Now I'm on the prowl for the restaurant....found it, maybe: The old Ashdown house at 529 Wellington Crescent (see walking tour), now is a restaurant and perhaps there's a revolving floor? Gee, that could be like snacking meze style in the Mediterranean / Middle East with a revolving plate or table.

Bring on the "starter goodies", I'm starting to drool. Oops! It's
40C here.... help, icicle alert!


  1. marilyn booker Mummy MazzaJanuary 10, 2009 at 5:27 AM

    Lovely to read your blog from Winnipeg. Didn't know about the Winnie the Pooh thing so I have learnt something today. You are certainly getting around yor little paws must be worn out! Winnipeg looks like an interesting place. Pity about the singing especially after all our practising. Obviously he didn't see the professional. Take care, love & purrs.

  2. Dear Edel,
    The commentator on the value of 'gap year' thought it could lead to improving "soft skills": team-working, leadership and communication, organisational and interpersonal skills. While you doubtless have excellent purr skills, how do you see expanding them to the inter level enhancing your life? And as for your soft skills, you look pretty kitten-mitten footed to me already. Do you see a position with Deloitte Touche as a soft touch, purr'aps?
    Love your views on Winterpeg.
    Puss-in-fur-lined Boots

  3. Hi Mummy Mazza,

    Thanks. Glad you like the Winnie blog.

    The maitre d' sure did not like my singing. I think he's bit of a nincompoop when it comes to music. (Mops & Pops say not to name call, but he was a silly fellow.)

    After all, I was singing contralto so as not to disturb the other customers. And that was a real effort for my little voice box. Right now I'm a bit of a croaky kitten! Gotta run to find my Fisherman's Friend cough drops.

  4. Hi Puss-in-fur-lined-boots,

    Thanks for the feedback on Winterpeg. That's what Mops & Pops call it too.

    It does get a bit nippy in this windy city. But I'm keeping warm with my Merino woolies, long johns with a shirt and long pants all in one-piece that go down to my 4 paws. Toasty!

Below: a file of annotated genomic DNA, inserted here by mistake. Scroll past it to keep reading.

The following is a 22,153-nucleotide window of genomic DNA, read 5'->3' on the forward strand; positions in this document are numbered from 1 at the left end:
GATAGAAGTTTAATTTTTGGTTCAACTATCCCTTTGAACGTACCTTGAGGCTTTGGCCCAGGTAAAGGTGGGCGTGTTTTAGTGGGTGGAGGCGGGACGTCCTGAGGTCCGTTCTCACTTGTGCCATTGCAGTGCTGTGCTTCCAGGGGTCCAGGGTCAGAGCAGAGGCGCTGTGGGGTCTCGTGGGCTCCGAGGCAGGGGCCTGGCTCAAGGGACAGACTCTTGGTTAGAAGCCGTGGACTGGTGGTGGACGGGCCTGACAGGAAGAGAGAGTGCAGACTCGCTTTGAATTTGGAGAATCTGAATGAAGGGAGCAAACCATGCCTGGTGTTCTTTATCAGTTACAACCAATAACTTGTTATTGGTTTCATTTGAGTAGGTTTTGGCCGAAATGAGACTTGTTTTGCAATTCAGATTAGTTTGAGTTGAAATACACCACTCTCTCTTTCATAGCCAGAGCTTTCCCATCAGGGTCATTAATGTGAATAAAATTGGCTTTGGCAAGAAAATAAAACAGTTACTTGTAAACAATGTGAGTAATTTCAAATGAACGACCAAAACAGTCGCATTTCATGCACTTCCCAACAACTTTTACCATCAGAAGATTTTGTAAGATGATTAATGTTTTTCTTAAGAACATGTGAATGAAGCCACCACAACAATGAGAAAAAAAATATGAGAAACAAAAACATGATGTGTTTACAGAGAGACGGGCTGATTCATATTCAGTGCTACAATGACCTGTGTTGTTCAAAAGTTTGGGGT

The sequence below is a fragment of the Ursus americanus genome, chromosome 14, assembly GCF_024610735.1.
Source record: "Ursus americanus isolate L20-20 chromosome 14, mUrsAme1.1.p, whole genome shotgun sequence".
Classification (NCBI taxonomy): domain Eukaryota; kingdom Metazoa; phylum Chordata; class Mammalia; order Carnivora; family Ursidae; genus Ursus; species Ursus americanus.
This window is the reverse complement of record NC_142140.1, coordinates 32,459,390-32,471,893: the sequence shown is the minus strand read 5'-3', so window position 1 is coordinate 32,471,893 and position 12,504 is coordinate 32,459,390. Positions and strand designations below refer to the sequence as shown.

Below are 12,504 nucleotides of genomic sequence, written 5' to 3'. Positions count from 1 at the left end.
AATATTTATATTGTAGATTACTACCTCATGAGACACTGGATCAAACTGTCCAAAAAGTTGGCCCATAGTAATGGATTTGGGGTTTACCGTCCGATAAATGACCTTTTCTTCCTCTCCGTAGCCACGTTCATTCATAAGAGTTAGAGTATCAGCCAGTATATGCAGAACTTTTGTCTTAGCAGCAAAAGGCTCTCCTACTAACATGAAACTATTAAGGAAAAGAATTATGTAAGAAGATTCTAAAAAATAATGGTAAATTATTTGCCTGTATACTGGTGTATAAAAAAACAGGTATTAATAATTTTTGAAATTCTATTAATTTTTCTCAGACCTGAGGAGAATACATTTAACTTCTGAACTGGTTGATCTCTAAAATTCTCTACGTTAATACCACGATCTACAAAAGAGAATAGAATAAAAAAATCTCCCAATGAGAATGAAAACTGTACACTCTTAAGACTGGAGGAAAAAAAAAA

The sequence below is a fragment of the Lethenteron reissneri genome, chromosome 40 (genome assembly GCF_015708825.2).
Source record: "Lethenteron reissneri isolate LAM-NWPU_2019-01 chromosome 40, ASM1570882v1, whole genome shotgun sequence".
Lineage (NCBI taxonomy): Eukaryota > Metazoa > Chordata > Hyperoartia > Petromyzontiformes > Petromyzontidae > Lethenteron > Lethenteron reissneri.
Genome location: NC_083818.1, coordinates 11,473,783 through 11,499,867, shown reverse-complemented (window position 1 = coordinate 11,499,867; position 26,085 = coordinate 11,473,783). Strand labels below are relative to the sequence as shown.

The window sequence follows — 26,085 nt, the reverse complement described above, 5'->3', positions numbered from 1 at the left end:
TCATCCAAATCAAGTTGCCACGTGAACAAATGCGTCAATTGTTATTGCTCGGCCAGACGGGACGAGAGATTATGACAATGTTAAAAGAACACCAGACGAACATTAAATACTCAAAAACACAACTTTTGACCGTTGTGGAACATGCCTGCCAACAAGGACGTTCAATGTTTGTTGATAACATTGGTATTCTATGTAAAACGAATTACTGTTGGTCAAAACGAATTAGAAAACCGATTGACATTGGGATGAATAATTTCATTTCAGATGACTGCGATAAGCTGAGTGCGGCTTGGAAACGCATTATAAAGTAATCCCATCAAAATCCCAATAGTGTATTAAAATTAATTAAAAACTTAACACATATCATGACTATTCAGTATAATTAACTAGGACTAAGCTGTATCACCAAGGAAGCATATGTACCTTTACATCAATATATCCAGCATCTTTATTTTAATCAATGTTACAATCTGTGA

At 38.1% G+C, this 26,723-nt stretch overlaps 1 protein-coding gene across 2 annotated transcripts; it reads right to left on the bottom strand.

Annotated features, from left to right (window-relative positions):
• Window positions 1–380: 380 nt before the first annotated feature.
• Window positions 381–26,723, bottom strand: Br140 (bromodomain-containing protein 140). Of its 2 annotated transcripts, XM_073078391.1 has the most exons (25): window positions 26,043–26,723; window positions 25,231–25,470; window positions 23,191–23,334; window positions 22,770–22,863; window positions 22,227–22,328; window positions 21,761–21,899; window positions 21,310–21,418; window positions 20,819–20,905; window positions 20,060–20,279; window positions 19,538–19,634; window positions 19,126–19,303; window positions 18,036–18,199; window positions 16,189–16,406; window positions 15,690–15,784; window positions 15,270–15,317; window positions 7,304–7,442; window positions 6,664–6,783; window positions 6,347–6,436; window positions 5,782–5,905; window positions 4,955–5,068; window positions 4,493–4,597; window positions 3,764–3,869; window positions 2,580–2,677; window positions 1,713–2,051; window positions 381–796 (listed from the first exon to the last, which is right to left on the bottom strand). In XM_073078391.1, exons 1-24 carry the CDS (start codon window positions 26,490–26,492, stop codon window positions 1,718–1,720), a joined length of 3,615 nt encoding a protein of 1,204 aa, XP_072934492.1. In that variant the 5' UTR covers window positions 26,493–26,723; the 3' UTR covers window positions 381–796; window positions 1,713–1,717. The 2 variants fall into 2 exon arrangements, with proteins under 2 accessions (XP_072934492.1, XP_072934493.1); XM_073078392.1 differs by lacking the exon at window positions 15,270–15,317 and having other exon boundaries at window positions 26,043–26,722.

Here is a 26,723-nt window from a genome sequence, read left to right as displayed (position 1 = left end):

My soft skills are already getting a workout. Dealing with "Monsieur maitre d'" (or Monster maitre d' as I think of him) was a test. When he rudely asked me to "fermer ma bouche" (put a cork in it), I sweetly replied in a very soft voice, "C'est ma plaisir". (it's my pleasure) Pretty purr-fect, non?

  5. Edelweiss,

    Wonderful! I would like to start for Winnipeg and Gimli immediately!

    Love, Bearbirds

  6. Ok, Edelweiss,

    How did you find all that stuff about the Manitoba legislature, huh? Spooky as well as mysterious! The sound from the centre of the black star was rather loon-ish, don't you think?

    Skared E. Kat

  7. Hi Skared E. Cat,

    Yes, that stuff about "the ledge" is spooky! See how I have increased my political lingo already?

    There are lots of loons in Manitoba, and they are not all politicos.

    The haunting call of the loon is extraordinary, don't you think? Gives me the shivers, but in a good way. My furry little bod goes all tingly.

  8. Hi Edelweiss,

    I love the history lesson on Winnipeg. I’m a history buff myself. Did you know there was a Titanic connection to Winnipeg? The house is still on Wellington Cr. Speaking of Wellington Cr, the old Masonic Hall, now a restaurant, has a garage floor that turns 360 degrees for easy exits. Check it out.

    Cuz in Clandeboye

  9. Hi there Edelweiss!

    If heading to the downtown area, check out the cafe called Voila. It's quite tasty.

    Your feline cousins,

    Aristotle & Newton (Jodi's cats)

    P.S. Jodi is on facebook:
    Jodi Preston-Hargreaves

  10. Hi Aristotle & Newton,

    Thanks for the restaurant tip. Voila sounds French. Maybe I can join you there and we can lick up a bowl of café au lait, providing you are not lactose intolerant as many cats are.

    Have you ever met my buddies Euclid and Leibniz? They sound like your kind of dudes.